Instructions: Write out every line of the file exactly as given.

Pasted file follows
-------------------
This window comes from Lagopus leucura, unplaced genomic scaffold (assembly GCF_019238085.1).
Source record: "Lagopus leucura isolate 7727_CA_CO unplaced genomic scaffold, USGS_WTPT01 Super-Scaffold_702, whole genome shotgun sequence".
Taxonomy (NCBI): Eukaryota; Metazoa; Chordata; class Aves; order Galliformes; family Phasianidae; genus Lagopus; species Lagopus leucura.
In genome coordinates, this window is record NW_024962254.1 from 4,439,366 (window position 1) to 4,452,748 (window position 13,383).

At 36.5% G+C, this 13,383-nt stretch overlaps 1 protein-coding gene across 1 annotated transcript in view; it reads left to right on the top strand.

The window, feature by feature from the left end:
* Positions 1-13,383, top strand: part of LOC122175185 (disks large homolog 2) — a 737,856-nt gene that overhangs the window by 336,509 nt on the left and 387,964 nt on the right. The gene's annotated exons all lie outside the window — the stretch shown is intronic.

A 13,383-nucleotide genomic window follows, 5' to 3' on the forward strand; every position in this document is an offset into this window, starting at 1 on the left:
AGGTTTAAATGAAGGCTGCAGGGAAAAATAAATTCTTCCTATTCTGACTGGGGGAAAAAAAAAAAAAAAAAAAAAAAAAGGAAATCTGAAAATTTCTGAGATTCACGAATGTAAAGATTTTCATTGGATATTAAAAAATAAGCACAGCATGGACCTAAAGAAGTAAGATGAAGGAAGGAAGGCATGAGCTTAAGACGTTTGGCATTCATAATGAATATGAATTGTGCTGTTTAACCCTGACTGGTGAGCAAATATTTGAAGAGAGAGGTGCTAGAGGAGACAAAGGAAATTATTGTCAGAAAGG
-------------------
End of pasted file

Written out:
This window comes from Lagopus leucura, unplaced genomic scaffold (assembly GCF_019238085.1).
Source record: "Lagopus leucura isolate 7727_CA_CO unplaced genomic scaffold, USGS_WTPT01 Super-Scaffold_702, whole genome shotgun sequence".
Taxonomy (NCBI): Eukaryota; Metazoa; Chordata; class Aves; order Galliformes; family Phasianidae; genus Lagopus; species Lagopus leucura.
In genome coordinates, this window is record NW_024962254.1 from 4,439,366 (window position 1) to 4,452,748 (window position 13,383).

At 36.5% G+C, this 13,383-nt stretch overlaps 1 protein-coding gene across 1 annotated transcript in view; it reads left to right on the top strand.

The window, feature by feature from the left end:
* Positions 1-13,383, top strand: part of LOC122175185 (disks large homolog 2) — a 737,856-nt gene that overhangs the window by 336,509 nt on the left and 387,964 nt on the right. The gene's annotated exons all lie outside the window — the stretch shown is intronic.

A 13,383-nucleotide genomic window follows, 5' to 3' on the forward strand; every position in this document is an offset into this window, starting at 1 on the left:
AGGTTTAAATGAAGGCTGCAGGGAAAAATAAATTCTTCCTATTCTGACTGGGGGAAAAAAAAAAAAAAAAAAAAAAAAAGGAAATCTGAAAATTTCTGAGATTCACGAATGTAAAGATTTTCATTGGATATTAAAAAATAAGCACAGCATGGACCTAAAGAAGTAAGATGAAGGAAGGAAGGCATGAGCTTAAGACGTTTGGCATTCATAATGAATATGAATTGTGCTGTTTAACCCTGACTGGTGAGCAAATATTTGAAGAGAGAGGTGCTAGAGGAGACAAAGGAAATTATTGTCAGAAAGG